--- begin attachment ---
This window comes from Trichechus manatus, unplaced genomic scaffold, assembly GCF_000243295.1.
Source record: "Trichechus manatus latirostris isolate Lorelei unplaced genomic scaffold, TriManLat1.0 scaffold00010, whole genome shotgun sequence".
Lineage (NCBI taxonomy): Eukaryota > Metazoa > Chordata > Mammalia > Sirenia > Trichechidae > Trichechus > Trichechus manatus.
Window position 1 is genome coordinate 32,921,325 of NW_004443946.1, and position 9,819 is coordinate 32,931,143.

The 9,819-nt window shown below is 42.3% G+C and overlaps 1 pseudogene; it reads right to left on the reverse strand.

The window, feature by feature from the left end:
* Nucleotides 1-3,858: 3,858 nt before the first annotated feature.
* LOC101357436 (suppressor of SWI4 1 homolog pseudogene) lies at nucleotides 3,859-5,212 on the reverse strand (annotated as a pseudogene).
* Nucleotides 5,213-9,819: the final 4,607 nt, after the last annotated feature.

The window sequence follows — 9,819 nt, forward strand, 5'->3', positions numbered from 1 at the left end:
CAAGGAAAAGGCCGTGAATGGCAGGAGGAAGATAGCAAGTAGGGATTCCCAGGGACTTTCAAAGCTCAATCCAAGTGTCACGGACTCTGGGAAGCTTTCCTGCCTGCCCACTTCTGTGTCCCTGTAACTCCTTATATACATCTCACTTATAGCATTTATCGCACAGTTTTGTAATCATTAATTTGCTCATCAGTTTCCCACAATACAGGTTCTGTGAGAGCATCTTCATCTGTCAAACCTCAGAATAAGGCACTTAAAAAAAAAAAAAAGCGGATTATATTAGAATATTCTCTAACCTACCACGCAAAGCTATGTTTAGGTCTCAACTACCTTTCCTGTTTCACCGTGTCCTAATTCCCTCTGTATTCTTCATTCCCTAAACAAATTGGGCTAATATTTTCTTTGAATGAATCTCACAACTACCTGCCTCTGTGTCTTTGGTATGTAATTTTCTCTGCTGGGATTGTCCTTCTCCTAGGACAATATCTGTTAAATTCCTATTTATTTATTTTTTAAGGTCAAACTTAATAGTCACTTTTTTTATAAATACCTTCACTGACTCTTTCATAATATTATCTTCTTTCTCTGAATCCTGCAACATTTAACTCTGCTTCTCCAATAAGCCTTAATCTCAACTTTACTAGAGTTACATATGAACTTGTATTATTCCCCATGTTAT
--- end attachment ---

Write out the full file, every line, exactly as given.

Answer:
This window comes from Trichechus manatus, unplaced genomic scaffold, assembly GCF_000243295.1.
Source record: "Trichechus manatus latirostris isolate Lorelei unplaced genomic scaffold, TriManLat1.0 scaffold00010, whole genome shotgun sequence".
Lineage (NCBI taxonomy): Eukaryota > Metazoa > Chordata > Mammalia > Sirenia > Trichechidae > Trichechus > Trichechus manatus.
Window position 1 is genome coordinate 32,921,325 of NW_004443946.1, and position 9,819 is coordinate 32,931,143.

The 9,819-nt window shown below is 42.3% G+C and overlaps 1 pseudogene; it reads right to left on the reverse strand.

The window, feature by feature from the left end:
* Nucleotides 1-3,858: 3,858 nt before the first annotated feature.
* LOC101357436 (suppressor of SWI4 1 homolog pseudogene) lies at nucleotides 3,859-5,212 on the reverse strand (annotated as a pseudogene).
* Nucleotides 5,213-9,819: the final 4,607 nt, after the last annotated feature.

The window sequence follows — 9,819 nt, forward strand, 5'->3', positions numbered from 1 at the left end:
CAAGGAAAAGGCCGTGAATGGCAGGAGGAAGATAGCAAGTAGGGATTCCCAGGGACTTTCAAAGCTCAATCCAAGTGTCACGGACTCTGGGAAGCTTTCCTGCCTGCCCACTTCTGTGTCCCTGTAACTCCTTATATACATCTCACTTATAGCATTTATCGCACAGTTTTGTAATCATTAATTTGCTCATCAGTTTCCCACAATACAGGTTCTGTGAGAGCATCTTCATCTGTCAAACCTCAGAATAAGGCACTTAAAAAAAAAAAAAAGCGGATTATATTAGAATATTCTCTAACCTACCACGCAAAGCTATGTTTAGGTCTCAACTACCTTTCCTGTTTCACCGTGTCCTAATTCCCTCTGTATTCTTCATTCCCTAAACAAATTGGGCTAATATTTTCTTTGAATGAATCTCACAACTACCTGCCTCTGTGTCTTTGGTATGTAATTTTCTCTGCTGGGATTGTCCTTCTCCTAGGACAATATCTGTTAAATTCCTATTTATTTATTTTTTAAGGTCAAACTTAATAGTCACTTTTTTTATAAATACCTTCACTGACTCTTTCATAATATTATCTTCTTTCTCTGAATCCTGCAACATTTAACTCTGCTTCTCCAATAAGCCTTAATCTCAACTTTACTAGAGTTACATATGAACTTGTATTATTCCCCATGTTAT